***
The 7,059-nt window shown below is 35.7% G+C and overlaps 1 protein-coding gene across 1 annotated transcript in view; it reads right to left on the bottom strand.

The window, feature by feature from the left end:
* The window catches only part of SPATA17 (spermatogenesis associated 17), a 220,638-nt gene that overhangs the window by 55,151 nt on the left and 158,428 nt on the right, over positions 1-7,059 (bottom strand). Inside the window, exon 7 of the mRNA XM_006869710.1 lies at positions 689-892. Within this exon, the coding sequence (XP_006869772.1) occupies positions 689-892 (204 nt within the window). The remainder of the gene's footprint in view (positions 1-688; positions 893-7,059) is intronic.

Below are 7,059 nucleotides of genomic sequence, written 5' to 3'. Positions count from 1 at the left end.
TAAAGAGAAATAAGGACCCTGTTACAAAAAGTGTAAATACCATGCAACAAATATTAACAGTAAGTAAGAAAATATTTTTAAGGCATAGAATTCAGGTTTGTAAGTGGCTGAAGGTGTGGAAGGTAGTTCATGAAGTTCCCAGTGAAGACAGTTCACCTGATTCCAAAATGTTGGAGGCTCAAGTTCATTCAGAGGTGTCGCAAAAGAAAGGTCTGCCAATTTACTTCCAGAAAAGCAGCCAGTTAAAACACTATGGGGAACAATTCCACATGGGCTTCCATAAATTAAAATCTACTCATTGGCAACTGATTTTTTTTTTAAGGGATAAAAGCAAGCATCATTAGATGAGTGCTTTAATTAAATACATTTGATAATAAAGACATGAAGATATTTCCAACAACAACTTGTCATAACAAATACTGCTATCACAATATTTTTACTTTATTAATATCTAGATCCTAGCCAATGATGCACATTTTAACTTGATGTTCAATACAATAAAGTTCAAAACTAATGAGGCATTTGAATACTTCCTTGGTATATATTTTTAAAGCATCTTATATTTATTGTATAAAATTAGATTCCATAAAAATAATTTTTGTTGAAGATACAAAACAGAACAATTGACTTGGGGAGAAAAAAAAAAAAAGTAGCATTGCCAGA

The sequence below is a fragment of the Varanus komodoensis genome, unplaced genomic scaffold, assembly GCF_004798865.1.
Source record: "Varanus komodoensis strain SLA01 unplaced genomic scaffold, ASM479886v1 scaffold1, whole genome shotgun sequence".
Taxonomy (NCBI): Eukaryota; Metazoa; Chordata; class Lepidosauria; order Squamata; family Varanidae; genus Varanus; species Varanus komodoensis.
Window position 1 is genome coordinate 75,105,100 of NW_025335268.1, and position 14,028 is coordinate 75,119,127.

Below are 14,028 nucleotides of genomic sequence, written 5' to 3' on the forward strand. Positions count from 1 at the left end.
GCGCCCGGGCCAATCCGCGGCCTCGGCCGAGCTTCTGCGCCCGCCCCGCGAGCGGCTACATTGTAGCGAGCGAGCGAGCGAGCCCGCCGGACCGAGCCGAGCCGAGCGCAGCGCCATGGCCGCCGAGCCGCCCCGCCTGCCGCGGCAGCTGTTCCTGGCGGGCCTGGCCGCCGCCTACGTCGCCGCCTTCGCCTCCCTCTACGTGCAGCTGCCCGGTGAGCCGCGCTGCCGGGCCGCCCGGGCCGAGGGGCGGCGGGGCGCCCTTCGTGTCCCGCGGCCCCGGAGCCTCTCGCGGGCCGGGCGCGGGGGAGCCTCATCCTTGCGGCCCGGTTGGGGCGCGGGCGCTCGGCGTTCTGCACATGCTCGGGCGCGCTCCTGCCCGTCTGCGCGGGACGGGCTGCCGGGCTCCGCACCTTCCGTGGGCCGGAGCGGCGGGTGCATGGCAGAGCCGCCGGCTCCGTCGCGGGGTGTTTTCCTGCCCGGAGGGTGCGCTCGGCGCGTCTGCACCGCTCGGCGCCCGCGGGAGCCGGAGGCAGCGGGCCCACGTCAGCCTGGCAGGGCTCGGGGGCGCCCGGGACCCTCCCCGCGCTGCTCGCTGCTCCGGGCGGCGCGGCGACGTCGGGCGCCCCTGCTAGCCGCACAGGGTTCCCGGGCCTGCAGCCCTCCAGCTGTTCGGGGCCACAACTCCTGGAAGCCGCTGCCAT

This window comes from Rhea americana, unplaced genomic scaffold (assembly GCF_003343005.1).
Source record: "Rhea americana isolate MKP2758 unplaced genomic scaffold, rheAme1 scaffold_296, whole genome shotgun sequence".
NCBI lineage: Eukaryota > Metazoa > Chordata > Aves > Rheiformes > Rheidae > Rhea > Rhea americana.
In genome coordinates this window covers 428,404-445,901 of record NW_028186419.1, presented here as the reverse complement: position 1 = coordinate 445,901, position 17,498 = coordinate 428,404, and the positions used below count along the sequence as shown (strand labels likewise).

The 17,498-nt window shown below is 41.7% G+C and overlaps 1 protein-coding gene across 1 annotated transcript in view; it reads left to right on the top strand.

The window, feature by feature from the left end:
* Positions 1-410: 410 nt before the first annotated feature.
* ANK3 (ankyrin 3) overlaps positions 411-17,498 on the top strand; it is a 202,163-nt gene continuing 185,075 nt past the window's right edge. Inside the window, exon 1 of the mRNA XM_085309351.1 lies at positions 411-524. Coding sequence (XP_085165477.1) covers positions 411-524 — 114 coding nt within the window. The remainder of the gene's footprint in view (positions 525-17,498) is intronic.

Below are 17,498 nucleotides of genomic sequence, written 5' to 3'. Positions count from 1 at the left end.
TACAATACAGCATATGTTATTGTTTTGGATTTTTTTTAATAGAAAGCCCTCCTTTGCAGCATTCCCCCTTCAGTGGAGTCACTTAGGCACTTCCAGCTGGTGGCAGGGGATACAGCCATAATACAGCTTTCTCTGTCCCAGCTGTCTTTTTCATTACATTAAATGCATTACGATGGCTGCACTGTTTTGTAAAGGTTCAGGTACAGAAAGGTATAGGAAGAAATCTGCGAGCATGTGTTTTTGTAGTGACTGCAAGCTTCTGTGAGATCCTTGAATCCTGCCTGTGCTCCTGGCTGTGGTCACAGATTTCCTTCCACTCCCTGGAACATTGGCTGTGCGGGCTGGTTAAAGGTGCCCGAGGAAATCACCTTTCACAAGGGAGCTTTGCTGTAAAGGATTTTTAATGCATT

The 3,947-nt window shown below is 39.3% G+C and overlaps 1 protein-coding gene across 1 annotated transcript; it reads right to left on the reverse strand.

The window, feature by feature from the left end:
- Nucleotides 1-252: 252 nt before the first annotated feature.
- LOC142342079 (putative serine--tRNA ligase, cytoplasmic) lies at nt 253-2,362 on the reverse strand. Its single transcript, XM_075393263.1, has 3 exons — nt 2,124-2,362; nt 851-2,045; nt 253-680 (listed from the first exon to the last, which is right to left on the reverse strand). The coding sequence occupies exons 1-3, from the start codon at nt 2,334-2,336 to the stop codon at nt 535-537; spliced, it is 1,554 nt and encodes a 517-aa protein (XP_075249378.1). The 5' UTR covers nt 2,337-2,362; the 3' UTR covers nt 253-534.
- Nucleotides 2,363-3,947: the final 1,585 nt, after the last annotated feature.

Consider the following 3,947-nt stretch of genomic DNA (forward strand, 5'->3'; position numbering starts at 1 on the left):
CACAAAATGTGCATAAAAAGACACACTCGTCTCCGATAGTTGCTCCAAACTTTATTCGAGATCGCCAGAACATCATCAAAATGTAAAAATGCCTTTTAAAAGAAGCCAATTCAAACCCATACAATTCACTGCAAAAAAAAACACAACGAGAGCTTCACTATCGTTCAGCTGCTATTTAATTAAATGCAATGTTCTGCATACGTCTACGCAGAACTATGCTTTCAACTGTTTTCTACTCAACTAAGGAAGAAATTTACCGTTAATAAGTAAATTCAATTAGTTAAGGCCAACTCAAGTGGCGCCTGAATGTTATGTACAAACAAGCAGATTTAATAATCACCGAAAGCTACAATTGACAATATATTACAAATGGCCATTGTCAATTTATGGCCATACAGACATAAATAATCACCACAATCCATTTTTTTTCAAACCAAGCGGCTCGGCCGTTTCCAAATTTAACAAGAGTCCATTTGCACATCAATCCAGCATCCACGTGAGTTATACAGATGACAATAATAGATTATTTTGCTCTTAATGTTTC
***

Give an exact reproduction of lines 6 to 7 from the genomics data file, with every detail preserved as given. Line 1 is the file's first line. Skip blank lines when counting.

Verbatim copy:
The sequence below is a fragment of the Varanus komodoensis genome, unplaced genomic scaffold, assembly GCF_004798865.1.
Source record: "Varanus komodoensis strain SLA01 unplaced genomic scaffold, ASM479886v1 scaffold1, whole genome shotgun sequence".